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ERIC Number: EJ1065631
Record Type: Journal
Publication Date: 2007
Pages: N/A
Abstractor: As Provided
ISSN: EISSN-1556-3847
Factors Motivating and Inhibiting Faculty in Offering Their Courses via Distance Education
Bruner, John
Online Journal of Distance Learning Administration, v10 n2 Sum 2007
While many colleges and universities have moved forward with implementing distance education (D.E.) programs, administrators still find difficulty in getting faculty to participate willingly. An understanding of faculty motivators and inhibitors, especially faculty perception of the "hassle factor" involved with D.E., will give administrators an edge in D.E. implementation. This study also provides important information that will help administrators understand why some faculty members are more open to involvement with D.E. The purpose of this study was to discover what factors may motivate faculty members at small, private colleges to adopt distance education, as well as what factors may inhibit that adoption. The college studied is located in the southeast and is a relative latecomer to the distance education arena. In 2003, the college Board of Trustees asked the administration to provide information regarding degree completion and distance learning educational programs for the next meeting. This is a tuition-driven institution, and when enrollment dips substantially, the college budget suffers. Distance education typically has offered new revenue streams for colleges that have adopted it (Diversifying Campus Revenue Streams: Opportunities and Risks, James C. Hearn, 2003). The research question was: What are the factors that will motivate or inhibit the participation of small, private college faculty in offering their courses via distance education? For the purpose of this study, the term distance education refers to instruction in which both distance and time separate the teacher from the students, as in an asynchronous distance education model. The phrase "factors that motivate" describes any phenomenon that would cause a faculty member to have a positive attitude toward delivering his/her course content via distance education technology. The phrase "factors that inhibit" describes any phenomenon that would cause a faculty member to have a negative attitude toward delivering his/her course content via distance education technology. These factors might be based on facts or merely on impressions of what each faculty member feels they would experience should they deliver their course to distance learners. The emotional responses of faculty are more important in this regard than are hard facts about the success or failure of distance education (Black, 1992).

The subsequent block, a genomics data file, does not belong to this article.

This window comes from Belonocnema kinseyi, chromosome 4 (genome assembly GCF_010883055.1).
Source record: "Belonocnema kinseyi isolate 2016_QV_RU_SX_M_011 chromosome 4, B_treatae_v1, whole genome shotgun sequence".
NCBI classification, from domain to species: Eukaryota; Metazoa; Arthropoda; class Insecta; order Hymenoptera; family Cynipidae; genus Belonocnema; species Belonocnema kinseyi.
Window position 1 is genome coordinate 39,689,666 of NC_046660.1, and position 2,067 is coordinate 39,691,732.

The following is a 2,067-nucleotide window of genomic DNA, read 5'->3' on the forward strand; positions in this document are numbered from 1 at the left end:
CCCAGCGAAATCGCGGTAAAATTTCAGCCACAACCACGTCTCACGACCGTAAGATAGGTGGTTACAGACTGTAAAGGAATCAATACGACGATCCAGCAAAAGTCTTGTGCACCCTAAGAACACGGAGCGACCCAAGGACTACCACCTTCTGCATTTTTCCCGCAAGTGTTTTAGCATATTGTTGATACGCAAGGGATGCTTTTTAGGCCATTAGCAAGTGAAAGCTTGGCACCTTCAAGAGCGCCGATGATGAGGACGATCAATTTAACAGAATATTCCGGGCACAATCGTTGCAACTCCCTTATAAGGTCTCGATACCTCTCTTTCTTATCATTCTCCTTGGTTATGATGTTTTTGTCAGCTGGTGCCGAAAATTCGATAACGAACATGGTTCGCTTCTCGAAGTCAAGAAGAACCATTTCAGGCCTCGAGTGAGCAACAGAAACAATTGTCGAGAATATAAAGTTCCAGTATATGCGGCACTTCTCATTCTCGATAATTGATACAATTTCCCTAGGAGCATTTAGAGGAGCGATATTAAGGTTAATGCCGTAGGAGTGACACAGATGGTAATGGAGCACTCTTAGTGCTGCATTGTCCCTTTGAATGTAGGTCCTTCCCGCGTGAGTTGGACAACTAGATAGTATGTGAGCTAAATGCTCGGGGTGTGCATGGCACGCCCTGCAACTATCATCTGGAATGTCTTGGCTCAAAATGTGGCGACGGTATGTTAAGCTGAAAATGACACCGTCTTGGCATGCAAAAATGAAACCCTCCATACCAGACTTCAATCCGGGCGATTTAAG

State University of West Georgia. 1601 Maple Street, Honors House, Carrollton, GA 30118. Tel: 678-839-5489; Fax: 678-839-0636; e-mail:; Web site:
Publication Type: Journal Articles; Tests/Questionnaires; Reports - Research
Education Level: Higher Education; Postsecondary Education
Audience: N/A
Language: English
Sponsor: N/A
Authoring Institution: N/A
Grant or Contract Numbers: N/A